Answer: C. A certificate issued by Active Directory Certificate Services is still just an X.509 certificate. It will go through all the authentication validation of any other certificate, regardless of the fact that the CA was integrated into AD. The CAP extracts the user’s identity from the fields in the certificate for the authorization with AD.

Q7. Which is the most common authentication protocol for network access when using certificates?
a. EAP-TTLS
b. EAP-TLS
c. EAP-FAST
d. EAP-GTC

Answer: B. Although both EAP-TLS and EAP-GTC are native EAP-Types capable of performing certificate-based authentication, EAP-TLS is more common. EAP-TTLS and EAP-FAST are tunneled EAP types, both of which are capable of having EAP-TLS as an inner-method.

Q8. Which of the following lists accurately describes the components required for ISE to process certificate-based authentications?
a. ISE is capable of processing certificate-based authentications by default, and no additional configuration is required.
b. EAP-TLS enabled in the Allowed Protocols, a CAP, Signing CA’s Public Certificate added to the Certificate Store with the Trust for Client Authentication attribute enabled, and either CRL or OCSP configured.
c. EAP-TLS enabled in the Allowed Protocols, a CAP, Signing CA’s Public Certificate added to the Certificate Store with the Trust for Client Authentication attribute enabled, and an authorization rule for the extracted identity.
d. EAP-TLS enabled in the Allowed Protocols, a CAP, Signing CA’s Public Certificate added to the Certificate Store with the Trust for Client Authentication attribute enabled.

Answer: D. Allowed Protocols, CAP for an Identity Store, and trusting the signing CA for client authentication are all that is required. Certificate Revocation checking and the authorization rule are both optional.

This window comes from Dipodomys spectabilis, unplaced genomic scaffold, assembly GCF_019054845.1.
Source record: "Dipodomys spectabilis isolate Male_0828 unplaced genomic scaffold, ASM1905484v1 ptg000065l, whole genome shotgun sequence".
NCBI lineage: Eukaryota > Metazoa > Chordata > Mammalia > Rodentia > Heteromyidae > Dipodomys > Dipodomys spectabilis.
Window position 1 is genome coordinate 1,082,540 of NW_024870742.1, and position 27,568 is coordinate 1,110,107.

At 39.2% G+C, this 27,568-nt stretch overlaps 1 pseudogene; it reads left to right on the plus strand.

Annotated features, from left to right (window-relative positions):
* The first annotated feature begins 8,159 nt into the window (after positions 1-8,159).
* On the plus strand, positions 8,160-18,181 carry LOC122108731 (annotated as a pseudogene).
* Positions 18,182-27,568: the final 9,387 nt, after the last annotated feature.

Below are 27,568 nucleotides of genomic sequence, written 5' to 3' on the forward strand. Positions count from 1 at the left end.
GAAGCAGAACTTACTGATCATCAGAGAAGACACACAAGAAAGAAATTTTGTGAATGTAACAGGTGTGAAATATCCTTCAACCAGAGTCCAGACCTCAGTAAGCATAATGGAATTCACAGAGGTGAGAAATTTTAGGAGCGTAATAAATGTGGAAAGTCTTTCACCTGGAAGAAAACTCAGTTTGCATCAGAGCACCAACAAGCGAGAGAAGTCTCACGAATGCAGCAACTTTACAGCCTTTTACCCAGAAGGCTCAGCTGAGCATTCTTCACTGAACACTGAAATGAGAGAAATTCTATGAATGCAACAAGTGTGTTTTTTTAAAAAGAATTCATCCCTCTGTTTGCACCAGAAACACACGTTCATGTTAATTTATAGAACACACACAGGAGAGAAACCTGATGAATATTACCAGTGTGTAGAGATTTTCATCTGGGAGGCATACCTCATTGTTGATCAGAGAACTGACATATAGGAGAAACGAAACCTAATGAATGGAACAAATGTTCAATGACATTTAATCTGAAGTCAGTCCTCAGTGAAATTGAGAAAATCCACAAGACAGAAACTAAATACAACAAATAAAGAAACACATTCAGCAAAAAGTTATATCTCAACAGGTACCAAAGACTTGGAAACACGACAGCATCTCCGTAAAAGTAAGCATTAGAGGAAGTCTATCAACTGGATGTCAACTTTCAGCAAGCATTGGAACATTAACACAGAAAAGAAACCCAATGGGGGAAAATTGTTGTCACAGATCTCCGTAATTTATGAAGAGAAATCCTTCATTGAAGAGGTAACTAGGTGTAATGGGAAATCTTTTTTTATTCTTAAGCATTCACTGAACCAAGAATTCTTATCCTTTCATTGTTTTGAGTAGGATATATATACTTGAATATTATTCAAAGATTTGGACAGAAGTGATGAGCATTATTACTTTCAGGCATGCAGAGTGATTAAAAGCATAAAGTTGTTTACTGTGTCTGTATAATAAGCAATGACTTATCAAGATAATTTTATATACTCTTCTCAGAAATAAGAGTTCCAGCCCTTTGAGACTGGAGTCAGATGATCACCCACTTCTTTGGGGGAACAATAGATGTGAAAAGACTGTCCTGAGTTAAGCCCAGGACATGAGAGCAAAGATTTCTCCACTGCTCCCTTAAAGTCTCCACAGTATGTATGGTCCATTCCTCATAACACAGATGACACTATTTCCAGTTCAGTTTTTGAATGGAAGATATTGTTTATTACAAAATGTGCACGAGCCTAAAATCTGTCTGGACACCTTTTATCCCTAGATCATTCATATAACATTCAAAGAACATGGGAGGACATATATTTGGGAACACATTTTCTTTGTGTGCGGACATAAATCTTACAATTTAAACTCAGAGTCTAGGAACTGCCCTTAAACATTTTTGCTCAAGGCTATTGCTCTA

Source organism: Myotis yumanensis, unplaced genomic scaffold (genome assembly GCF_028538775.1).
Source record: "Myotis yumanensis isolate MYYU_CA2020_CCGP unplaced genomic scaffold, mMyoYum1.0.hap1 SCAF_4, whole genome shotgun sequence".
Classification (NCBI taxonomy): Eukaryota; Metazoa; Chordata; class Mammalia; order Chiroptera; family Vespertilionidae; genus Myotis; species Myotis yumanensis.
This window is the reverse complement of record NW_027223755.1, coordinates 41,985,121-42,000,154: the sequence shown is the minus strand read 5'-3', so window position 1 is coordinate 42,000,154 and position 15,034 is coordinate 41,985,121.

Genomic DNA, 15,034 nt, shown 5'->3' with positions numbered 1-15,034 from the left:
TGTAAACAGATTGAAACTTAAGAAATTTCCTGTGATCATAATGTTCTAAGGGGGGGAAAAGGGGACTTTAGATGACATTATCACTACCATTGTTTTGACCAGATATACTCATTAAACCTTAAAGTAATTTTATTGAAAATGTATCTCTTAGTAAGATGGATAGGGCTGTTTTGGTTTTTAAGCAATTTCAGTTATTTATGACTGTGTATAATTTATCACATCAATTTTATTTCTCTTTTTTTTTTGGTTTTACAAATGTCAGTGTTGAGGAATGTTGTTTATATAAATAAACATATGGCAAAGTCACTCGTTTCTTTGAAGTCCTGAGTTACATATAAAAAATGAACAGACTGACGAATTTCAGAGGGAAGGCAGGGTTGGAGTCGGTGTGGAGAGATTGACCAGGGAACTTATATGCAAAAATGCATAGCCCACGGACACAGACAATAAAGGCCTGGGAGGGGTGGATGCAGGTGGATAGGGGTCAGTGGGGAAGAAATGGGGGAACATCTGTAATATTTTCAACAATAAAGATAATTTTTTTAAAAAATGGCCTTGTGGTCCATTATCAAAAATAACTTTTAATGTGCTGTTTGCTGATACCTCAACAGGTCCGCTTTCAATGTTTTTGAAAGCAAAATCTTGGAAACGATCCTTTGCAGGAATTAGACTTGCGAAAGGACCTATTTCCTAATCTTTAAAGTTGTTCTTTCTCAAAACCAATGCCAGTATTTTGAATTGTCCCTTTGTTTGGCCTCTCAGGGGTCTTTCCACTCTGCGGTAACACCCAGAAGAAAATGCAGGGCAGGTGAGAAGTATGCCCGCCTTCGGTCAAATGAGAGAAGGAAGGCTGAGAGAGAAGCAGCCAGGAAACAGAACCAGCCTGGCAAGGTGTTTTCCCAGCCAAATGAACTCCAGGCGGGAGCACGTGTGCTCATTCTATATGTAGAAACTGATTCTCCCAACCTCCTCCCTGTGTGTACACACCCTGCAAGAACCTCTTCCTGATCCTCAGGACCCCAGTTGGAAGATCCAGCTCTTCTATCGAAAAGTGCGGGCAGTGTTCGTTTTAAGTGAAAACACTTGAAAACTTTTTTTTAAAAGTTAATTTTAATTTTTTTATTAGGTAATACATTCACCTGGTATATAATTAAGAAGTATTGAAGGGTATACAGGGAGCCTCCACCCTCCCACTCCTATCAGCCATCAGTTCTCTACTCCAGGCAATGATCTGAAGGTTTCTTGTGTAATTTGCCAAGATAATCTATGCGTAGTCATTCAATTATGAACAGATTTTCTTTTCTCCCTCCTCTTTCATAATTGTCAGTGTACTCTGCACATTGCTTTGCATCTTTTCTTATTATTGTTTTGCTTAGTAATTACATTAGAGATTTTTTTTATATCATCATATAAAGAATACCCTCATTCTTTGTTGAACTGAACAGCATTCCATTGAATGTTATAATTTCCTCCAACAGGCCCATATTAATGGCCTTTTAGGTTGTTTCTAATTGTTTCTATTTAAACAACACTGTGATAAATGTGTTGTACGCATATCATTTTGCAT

Q9. What does the Download CA certificate chain link on the Microsoft CA provide an ISE administrator?
a. A form for the admin to fill out and request the CA administrator send its public key, including any intermediary CAs.
b. Configures the Windows client to provide the signer’s public key during the authentication process, along with its own (hence, its certificate chain).
c. Downloads a PKCS file, which is a certificate chain file that will contain the public certificates for the CA and any intermediate CA in the hierarchy.
d. Redirects the admin to a new page where she can purchase the public key from the certificateauthority.

Answer: C. Many certificate authorities have a website where they permit the downloading of their public certificate and even the full certificate chain. In this chapter you see an example of downloading the key from a Microsoft CA. Navigating to this web page and downloading the certificate is how an ISE admin can obtain the public certificate of the signing CA to trust for client authentications. However, it is not recommended to use PKCS chain files unless there is no other option. As a best practice, always use Base-64 encoded files instead of DER-encoded files.

Q10. Live Log provides a glance at a lot of information, including a brief failure reason. What should an admin do to find a more detailed explanation of the failed certificate authentication and a possible resolution?
a. From Live Log, navigate to Operations > Reports > Failed Authentications.
b. From Live Log, click the Details icon, which will launch the authentication details report.
c. Immediately email Aaron Woland of Cisco and ask him why this isn’t working.
d. Call Cisco TAC because if the detail is not in Live Log, it doesn’t exist.

Answer: B. Although I’m flattered that you might want to call me to fix your problems, C is definitely not the correct answer. The first question you would be asked is: “What does it say for Failure Reason in the Authentication Details Report?” which is the correct answer: B. There is no report named Failed Authentications, and besides it would not exist in the root of “reports.”

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James Palmer